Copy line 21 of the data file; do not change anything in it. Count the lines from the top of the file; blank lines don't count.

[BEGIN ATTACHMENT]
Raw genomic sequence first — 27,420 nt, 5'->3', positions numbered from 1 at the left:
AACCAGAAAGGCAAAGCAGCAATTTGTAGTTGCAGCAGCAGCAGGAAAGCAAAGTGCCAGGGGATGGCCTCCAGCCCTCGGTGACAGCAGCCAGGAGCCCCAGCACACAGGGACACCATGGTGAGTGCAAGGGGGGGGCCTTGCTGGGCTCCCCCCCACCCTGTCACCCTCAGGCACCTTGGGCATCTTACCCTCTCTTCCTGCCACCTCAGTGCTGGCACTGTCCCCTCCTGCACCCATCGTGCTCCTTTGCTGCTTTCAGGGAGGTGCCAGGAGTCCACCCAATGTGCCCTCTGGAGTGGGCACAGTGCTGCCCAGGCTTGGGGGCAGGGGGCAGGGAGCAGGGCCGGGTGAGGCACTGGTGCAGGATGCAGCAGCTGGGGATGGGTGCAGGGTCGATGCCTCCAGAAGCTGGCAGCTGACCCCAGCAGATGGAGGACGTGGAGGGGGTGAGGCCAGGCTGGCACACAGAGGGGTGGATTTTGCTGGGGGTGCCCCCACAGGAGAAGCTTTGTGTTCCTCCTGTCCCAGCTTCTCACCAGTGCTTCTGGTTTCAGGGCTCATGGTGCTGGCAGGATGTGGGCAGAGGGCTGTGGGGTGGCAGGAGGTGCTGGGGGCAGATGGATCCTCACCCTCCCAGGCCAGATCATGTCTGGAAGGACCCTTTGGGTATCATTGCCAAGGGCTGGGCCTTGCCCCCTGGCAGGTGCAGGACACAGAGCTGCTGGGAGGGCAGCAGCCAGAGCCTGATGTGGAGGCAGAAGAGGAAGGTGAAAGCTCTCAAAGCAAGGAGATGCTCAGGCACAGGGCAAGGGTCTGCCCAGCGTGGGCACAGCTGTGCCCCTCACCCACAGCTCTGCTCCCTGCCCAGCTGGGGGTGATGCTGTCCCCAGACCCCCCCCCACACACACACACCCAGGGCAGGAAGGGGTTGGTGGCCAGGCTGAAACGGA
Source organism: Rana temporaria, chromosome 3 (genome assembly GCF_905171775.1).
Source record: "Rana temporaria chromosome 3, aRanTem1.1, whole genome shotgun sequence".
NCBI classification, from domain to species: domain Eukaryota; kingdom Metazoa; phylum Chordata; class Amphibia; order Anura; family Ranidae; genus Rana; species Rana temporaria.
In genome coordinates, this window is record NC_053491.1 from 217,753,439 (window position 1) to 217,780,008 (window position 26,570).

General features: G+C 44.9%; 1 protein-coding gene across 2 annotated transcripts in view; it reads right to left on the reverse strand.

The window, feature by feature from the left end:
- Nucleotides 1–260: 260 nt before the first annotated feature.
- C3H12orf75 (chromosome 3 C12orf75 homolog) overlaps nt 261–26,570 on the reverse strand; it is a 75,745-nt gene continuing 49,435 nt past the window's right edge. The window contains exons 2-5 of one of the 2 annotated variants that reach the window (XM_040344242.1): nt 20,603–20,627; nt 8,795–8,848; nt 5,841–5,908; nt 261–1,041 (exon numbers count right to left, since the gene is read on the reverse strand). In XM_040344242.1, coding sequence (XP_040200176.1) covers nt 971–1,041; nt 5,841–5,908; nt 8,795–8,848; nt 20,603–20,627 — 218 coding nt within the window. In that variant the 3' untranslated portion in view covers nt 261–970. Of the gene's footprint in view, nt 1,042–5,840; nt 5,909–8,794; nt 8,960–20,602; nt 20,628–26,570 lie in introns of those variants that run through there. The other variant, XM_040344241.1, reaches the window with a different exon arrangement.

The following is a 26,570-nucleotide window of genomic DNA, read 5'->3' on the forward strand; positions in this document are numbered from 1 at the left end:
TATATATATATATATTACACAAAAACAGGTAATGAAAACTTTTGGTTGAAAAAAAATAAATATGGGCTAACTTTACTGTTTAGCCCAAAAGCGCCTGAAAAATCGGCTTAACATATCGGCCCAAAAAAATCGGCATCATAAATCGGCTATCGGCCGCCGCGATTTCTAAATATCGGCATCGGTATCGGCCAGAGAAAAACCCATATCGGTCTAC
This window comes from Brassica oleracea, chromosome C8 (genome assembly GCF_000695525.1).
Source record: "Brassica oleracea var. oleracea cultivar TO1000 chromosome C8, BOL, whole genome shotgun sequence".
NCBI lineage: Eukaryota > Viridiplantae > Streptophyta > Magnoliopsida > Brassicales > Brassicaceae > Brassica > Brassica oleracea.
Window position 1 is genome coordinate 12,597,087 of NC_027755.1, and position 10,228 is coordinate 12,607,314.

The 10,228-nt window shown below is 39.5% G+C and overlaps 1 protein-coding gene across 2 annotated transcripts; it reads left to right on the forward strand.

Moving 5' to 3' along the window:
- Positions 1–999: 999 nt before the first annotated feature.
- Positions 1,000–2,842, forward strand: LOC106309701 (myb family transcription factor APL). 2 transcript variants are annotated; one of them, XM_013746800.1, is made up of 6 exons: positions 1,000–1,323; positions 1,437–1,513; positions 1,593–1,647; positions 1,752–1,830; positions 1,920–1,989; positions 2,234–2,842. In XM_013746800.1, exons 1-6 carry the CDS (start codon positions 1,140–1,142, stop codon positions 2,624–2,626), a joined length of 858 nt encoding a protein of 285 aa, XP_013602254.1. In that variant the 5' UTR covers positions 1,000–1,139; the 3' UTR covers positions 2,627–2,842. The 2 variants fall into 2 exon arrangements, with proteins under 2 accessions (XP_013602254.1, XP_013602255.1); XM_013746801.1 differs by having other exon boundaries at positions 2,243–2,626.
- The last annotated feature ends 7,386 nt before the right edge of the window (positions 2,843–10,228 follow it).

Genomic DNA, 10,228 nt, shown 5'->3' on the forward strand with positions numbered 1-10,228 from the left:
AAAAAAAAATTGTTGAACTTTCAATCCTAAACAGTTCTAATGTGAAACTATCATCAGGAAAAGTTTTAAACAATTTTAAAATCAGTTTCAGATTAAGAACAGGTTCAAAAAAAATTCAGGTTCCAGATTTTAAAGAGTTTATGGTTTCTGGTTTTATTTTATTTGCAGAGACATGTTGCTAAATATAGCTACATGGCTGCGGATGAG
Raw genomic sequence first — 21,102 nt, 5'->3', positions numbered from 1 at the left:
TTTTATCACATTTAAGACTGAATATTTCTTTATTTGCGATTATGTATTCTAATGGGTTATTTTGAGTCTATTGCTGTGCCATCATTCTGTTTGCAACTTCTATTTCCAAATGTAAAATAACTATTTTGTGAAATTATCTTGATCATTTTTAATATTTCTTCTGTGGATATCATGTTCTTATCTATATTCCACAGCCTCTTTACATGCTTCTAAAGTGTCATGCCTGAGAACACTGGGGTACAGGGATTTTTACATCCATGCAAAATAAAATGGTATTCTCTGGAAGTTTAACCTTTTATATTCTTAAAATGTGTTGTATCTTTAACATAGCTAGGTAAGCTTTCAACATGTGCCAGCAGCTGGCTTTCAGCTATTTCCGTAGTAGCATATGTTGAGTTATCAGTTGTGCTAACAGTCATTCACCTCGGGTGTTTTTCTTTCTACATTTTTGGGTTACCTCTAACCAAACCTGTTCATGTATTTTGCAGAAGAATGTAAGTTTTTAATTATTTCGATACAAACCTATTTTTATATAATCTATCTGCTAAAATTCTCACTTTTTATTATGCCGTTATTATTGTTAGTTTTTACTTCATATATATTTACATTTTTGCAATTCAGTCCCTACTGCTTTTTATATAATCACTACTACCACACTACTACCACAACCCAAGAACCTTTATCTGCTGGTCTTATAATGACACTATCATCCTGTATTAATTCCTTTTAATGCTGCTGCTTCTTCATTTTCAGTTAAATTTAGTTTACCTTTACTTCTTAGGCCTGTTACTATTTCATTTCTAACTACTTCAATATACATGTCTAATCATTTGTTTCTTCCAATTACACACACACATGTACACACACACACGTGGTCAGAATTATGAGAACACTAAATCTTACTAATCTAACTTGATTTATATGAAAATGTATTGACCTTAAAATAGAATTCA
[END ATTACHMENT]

- The last annotated feature ends 7,386 nt before the right edge of the window (positions 2,843–10,228 follow it).